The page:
Arnold de LANTINS (d.1432) & Hugo de LANTINS (d.1430) Secular Works
Le Miroir de Musique/Baptiste Romain
rec. April 2014, Beuggen. Schloßkirche, Germany RICERCAR RIC365 [67.07]
I first came across Arnold de Lantins, as possibly some
other readers did, in the late 1960s with a motet, In tua memoria,
beautifully sung on a Turnabout LP (TV34058S) by the Purcell Consort
of Voices. It was over forty years later that I found in a wonderful
CD shop in Bordeaux – I am often praising French classical CD
shops – a disc of the Missa Verbum Incarnatum by Arnold:
Ricercar RIC 207 - Capilla Flamenca. It is an interesting mass, being
the first in which the composer links all the movements with a head
motif. The booklet of this new CD is adorned on the front with much
of the manuscript of the Mass’s Agnus dei. The cardboard
casing is garlanded with a portion of Van Eyck’s mesmerically
beautiful "Adoration of the Lamb" seen in Ghent not far from
the Liège homes of the Lantins. Anyway, I was very pleased when this
new disc came my way.
It’s the composers’ secular works this time that are being
highlighted although there are settings of Tota pulcra es amica
mea, by Arnold, a text from the Old Testament Song of Songs
in four-parts and a three-part motet in honour of St. Nicholas Celsa
sublimatur victoria by Hugo.
The group Le Miroir de Musique is new to me and they consist of four
singers — two sopranos and two tenors — and six instrumentalists
playing vielle, hurdy-gurdy, recorders, lute, gittern, slide trumpet
and bagpipes. The latter is played by their director, Baptiste Romain.
The music dates from the early fifteenth century and both composers
were born at the end of the previous century. Even so, there is little
sign of influence from the complex art of, say, Jacobus de Senlis and
Matteo de Perugia, composers of the so-called ‘ars subtilior’.
Except that is for the extraordinary Je suy exent aman pour amour
by Hugo which must have taken some rehearsing.
The music of this period is often in three parts and the style is, not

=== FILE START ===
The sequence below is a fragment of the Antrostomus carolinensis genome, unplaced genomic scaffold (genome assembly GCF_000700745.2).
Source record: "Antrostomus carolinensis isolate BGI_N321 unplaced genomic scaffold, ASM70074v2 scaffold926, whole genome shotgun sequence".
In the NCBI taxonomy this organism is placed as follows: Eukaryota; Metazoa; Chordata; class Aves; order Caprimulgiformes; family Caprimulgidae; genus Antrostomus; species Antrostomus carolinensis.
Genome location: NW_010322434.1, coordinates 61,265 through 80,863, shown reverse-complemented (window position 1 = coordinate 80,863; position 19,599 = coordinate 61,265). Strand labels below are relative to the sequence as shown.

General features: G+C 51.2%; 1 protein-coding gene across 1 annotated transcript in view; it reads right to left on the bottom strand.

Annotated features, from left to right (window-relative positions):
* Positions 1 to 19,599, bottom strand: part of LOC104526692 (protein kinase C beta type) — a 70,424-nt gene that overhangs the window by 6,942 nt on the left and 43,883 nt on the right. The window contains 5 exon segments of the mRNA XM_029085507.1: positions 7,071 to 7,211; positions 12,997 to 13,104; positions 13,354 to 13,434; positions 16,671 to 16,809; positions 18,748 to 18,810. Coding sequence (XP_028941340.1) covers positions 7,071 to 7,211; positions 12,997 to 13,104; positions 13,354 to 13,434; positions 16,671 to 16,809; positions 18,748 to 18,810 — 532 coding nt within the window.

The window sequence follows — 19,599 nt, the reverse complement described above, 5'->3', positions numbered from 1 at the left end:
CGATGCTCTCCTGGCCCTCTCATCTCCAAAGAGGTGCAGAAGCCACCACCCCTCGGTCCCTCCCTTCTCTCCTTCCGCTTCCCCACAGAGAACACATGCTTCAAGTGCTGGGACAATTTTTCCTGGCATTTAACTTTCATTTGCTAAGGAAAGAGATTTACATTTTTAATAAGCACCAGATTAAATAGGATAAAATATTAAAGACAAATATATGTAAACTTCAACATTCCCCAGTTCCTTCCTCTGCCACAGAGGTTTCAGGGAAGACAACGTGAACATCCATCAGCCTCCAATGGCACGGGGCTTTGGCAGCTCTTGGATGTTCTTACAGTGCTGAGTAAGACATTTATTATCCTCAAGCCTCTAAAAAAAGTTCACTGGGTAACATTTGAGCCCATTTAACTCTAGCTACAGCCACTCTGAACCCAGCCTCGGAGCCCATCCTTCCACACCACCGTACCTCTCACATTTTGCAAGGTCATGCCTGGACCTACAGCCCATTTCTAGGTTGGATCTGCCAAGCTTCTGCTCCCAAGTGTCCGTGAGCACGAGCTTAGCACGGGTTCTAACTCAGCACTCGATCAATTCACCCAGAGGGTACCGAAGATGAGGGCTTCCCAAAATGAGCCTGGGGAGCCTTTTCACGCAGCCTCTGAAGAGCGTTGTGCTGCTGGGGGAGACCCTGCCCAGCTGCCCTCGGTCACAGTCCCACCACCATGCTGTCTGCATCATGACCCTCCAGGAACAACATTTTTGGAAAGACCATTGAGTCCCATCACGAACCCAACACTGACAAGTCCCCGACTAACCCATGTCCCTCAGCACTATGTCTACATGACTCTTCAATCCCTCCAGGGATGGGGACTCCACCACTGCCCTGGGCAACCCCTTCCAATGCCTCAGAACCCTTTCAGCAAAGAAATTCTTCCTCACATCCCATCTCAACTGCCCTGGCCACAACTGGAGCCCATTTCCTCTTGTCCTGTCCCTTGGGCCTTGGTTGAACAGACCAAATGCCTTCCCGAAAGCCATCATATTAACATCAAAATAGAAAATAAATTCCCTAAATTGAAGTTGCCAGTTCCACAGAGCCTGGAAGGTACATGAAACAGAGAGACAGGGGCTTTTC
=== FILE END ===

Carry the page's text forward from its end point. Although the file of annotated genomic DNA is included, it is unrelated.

unsurprisingly, akin to early Dufay. It's also clearly influenced
by Dunstable and the so-called ‘contenance anglais’ with
its sweet harmonies and increasing emphasis on melody, mainly in the
top line. The music largely receives suitably suave and sophisticated
performances — perhaps a little too much at times — especially
in the vocal pieces. The instrumental work is also mostly beautifully
handled. For example a lively instrumental version of Ce jour de
l’an is offered as well as one of Amour server et honnourer
before we hear the delightful song itself. However in Grant ennui
m’est, tres douce simple et coye we are subjected to the
loud bagpipes. Oscar Wilde suggested a definition of a gentleman was
“one who could play the bagpipes but chose not to” and in
Chanter ne scay the exciting slide trumpet is added. Baptiste
Romain on the bagpipes is mercifully more subtle in this performance.
The vielle and lute are, as ever, quite delicious. We are informed that
the instrumentalists have ‘adapted’ six of the songs and
worked them out in the style of the Faenza Codex (c.1420) and other
The hit of the CD is, for me, Hugo’s Plaindre m’estuet
which Christopher Page also recognised as a song of exceptional beauty
and recorded it for Hyperion (Helios
CDH55291: ‘A Song for Francesca’). I prefer this new
performance, as it is a little slower and consequently more expressive.
The songs are typically in a form known as 'Rondeau',
generally ABAABAB. The texts are similar in that the lover, it seems
to be mostly a male, has been rejected by his lady. The text runs: "Amongst
lovers I am excluded from love/Fortune has taken me in her power/Comfort,
joy, merriment has left me." (Je suy extent entre aman pour
The booklet has an excellent essay by none other than David Fallows,
renowned for his expertise in the music of this period. All texts are
well translated and there are photos of the performers. We are also
treated to a black and white manuscript illustration of Hugo’s
lovely song Hélas amour, que ce qu’endure which is worth
following through as you listen.
This is one of my Recordings of the Year so far.
Disc contents Hugo de LANTINS Per amor de costey
[4.47] Un seul confort pour mon cuer resjoïr [1.52] Hélas, amour que ce qu’endure [3.45] Chanter ne scay ce poyse moy [2.33] Celsa sublimatur victoria/Sabine, presul dignissime
[1.47] Grant ennui m’est tres douce simple et coye [3.33] Plaindre me’estuet de ma damme jolye [6.05] Je suy exent entre aman por amour [4.31] Mirar non posso ni conzerner [2.04] Io sum tuo servo [2.58] Arnold de LANTINS Las, pouray je mon martire
celer [2.49] Hélas emy! ma dame et ma mestresse [3.45] Amour servir et honnourer [5.08] Ne me vueillés belle oblier [3.44] Ce jour de l’an, belle, je vous supply [2.46] Tota pulcra es amica mea - vocal [2.12] Tota pulcra es amica mea - instrumental version [2.44] Puis que je voy, belle, que ne m’amés [5.24] Puisque je suy cyprianés [2.11]